I find a lot of food television ridiculous. I’d guess most of the reason people go to drive-throughs is because, in fact, when they turn on the front burner of the stove they suddenly find they don’t have six finely sliced ramekins of vegetables conveniently positioned to the left of their cutting board. But I watch some of it, and have some favorite moments, like the time Gordon Ramsey led a parade of semi-failed restaurateurs down a British village street, marching as a “Campaign for Real Gravy,” that is, gravy made from meat and onions and flour and water, and not industrial goo, which is what they had been serving. I loved the show because the people in the parade looked completely uncomfortable, even while they smiled for the cameras; it was a gloriously Orwellian moment for consumer-capitalism. People who have dedicated their lives to the dire opposite of what they’ve been suddenly summoned by a celebrity to support, smiling along and hoping for economic salvation. And I know why they don’t make gravy, no one does anymore, it takes time, and who has time? Name one person who has any time—I dare you. See, you can’t do it. Unless you’ve named a small child and then, aha! You lose anyway because they’re not allowed to use the stove.
Anyhoo, this is why the real-gravy-rich traditional beef pastie from food truck Potter’s Pasties completely floored me. Potter’s, the product of local chef Alec Duncan, debuted last summer in St. Paul, and I missed it completely. I don’t know. I’ve had a lot of pasties from up north, from spots like the pastie stand at the state fair, and they’re never delicious. They’re merely authentic. Surely you know what I mean? Tight meat and veg in a hot pocket can be a gruesome way to keep alive, and little more. Or it can be glorious: Pastry that’s light and tender, but glossy and crisp, fillings that might have come straight off a fancy restaurant’s line. Which, of course, it turns out is where Alec Duncan was raised up. He’s a Minnesota native who apprenticed as a teenager with Charlie Johnson (of cult favorite Q-Fanatic, who himself learned at the side of Frédy Girardet, one of the greatest chefs of the 20th century). Duncan went on to work at St. Paul’s 128 Café, Minneapolis’s Café Barbette, was head chef at Stillwater’s Cesaré’s (the briefly fantastic wine bar), worked at high end Italian restaurant I Nonni—and then fled the country, for some back-packing, English teaching, and falling in love with a girl from Manchester. During their honeymoon the two conceived of a smash-up of Manchester and Minnesota, and Duncan then labored many months in Vietnam, of all places, perfecting his pastie dough.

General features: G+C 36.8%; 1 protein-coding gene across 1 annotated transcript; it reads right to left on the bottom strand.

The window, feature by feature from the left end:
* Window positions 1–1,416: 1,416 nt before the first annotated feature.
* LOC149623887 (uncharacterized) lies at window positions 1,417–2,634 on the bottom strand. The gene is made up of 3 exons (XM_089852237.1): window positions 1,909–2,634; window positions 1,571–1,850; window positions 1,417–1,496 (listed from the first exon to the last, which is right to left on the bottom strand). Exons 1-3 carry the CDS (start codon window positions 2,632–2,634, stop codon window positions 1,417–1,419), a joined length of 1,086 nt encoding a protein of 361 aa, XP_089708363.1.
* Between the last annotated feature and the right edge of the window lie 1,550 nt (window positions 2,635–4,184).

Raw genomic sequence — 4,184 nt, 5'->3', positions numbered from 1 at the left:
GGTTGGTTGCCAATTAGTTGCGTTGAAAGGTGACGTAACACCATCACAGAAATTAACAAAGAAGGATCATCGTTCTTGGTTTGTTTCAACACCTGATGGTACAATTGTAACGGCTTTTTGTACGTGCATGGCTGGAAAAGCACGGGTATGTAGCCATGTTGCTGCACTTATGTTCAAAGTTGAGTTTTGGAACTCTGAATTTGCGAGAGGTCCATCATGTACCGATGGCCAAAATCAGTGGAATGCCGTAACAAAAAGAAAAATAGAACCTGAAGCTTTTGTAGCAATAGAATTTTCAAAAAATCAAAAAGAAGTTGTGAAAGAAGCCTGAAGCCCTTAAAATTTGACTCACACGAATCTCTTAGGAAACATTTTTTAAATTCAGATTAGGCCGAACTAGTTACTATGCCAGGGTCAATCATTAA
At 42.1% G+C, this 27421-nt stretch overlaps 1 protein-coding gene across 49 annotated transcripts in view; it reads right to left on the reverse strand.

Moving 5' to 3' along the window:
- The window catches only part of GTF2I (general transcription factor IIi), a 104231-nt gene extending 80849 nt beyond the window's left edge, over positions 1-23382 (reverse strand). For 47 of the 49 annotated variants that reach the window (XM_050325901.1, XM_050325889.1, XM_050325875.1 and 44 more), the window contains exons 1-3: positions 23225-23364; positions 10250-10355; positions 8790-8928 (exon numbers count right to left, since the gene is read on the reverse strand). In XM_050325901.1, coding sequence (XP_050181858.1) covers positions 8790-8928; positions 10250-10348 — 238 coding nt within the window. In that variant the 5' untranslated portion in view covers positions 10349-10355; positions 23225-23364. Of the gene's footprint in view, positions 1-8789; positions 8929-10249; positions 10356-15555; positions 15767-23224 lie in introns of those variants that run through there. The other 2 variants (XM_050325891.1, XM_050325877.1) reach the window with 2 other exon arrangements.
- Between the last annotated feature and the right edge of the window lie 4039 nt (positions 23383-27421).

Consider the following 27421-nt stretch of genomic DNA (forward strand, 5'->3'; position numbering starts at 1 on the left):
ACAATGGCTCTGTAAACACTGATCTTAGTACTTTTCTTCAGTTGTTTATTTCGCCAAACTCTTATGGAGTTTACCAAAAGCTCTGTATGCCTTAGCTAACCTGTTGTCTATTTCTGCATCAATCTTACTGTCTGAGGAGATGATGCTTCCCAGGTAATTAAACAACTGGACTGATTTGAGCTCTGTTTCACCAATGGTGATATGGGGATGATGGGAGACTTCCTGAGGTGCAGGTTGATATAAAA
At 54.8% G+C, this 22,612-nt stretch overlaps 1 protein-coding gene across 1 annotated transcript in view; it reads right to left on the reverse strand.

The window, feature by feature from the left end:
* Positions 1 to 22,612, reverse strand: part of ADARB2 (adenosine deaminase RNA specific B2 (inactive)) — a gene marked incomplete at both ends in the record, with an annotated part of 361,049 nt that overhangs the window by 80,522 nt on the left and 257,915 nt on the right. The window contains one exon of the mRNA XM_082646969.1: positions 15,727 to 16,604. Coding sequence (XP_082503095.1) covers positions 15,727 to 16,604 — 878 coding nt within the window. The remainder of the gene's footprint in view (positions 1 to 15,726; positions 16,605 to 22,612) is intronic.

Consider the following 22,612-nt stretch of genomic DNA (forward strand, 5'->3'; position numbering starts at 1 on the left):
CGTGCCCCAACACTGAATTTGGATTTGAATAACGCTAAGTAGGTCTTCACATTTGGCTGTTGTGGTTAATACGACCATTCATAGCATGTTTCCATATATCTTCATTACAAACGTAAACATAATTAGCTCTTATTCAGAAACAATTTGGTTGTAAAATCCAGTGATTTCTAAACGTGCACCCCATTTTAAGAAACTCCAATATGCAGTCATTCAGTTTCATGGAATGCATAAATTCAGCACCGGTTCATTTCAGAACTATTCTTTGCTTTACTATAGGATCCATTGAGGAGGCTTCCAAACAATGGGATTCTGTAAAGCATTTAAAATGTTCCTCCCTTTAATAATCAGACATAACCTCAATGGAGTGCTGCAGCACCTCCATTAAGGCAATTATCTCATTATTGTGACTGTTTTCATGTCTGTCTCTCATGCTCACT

“There was a big bunch of expats there, Aussies and Brits mainly, and every night I’d make pasties for them. The only comment I wanted was: Is this dough up to the standards of the Aussie or Brit? It took six months till one night they were like: ‘Dude, this is it, write it down!’ I wrote it down and left.”
Good news for Minnesota, we’ve never had a pastie this good. A pastie (pronounced, of course, pass-tee) is, needless to say, dough wrapped around a filling. Legend holds that mine workers in England used to carry them down in their lunch pails as a filling lunch, and they’ve taken on a second life in northern Minnesota, after they were first brought north by miners. At the risk of getting a lump of taconite forced into my gas tank, I have to say I’ve never had an Iron Range pastie as good as one of Potter’s Pasties. The basic beef one is the pastie I’m over the moon about—beef stewed with carrots, celery, onions, and vegetables for half a day at low heat, combined with roast potatoes cooked with rosemary, all of it combined with a traditional roux gravy made with the fond from the beef stew. It’s just elementally good, gravy home cooking just like no one makes. I’ve liked other pasties I’ve tried from Potter’s, a Thai vegetarian one was particularly good and surprising, kale and potatoes and carrots on fire with a good spicy curry, the filling moist, but not wet. A pork and apple one, with fresh chunks of green apple, was pretty and tasty, and very fine dining in its way. Speaking of fine dining, please know that the St. Paul Potter’s cooks out of the kitchen at Osteria I Nonni, which allows him to work his fine-dining-on-the-street magic. If you really want to know what he’s capable of, watch for a Potter’s special like duck confit pasties with sweet potatoes, coriander, an espresso demiglaze, and candied pecans. (“It got really tough saying that to people over and over,” notes Duncan.) And Minneapolis, a second Potter’s Pasties truck is coming to town, probably, if all goes well, this month! All in all, I’m putting Potter’s definitely and distinctly in the pack of local street food superstars like Hola Arepa, Chef Shack, Smack Shack, and the World Street Kitchen. If you’re a street food fanatic and you haven’t tried Potter’s, you need to—this is a genuine, skilled, and homegrown campaign for real gravy, taken to the streets.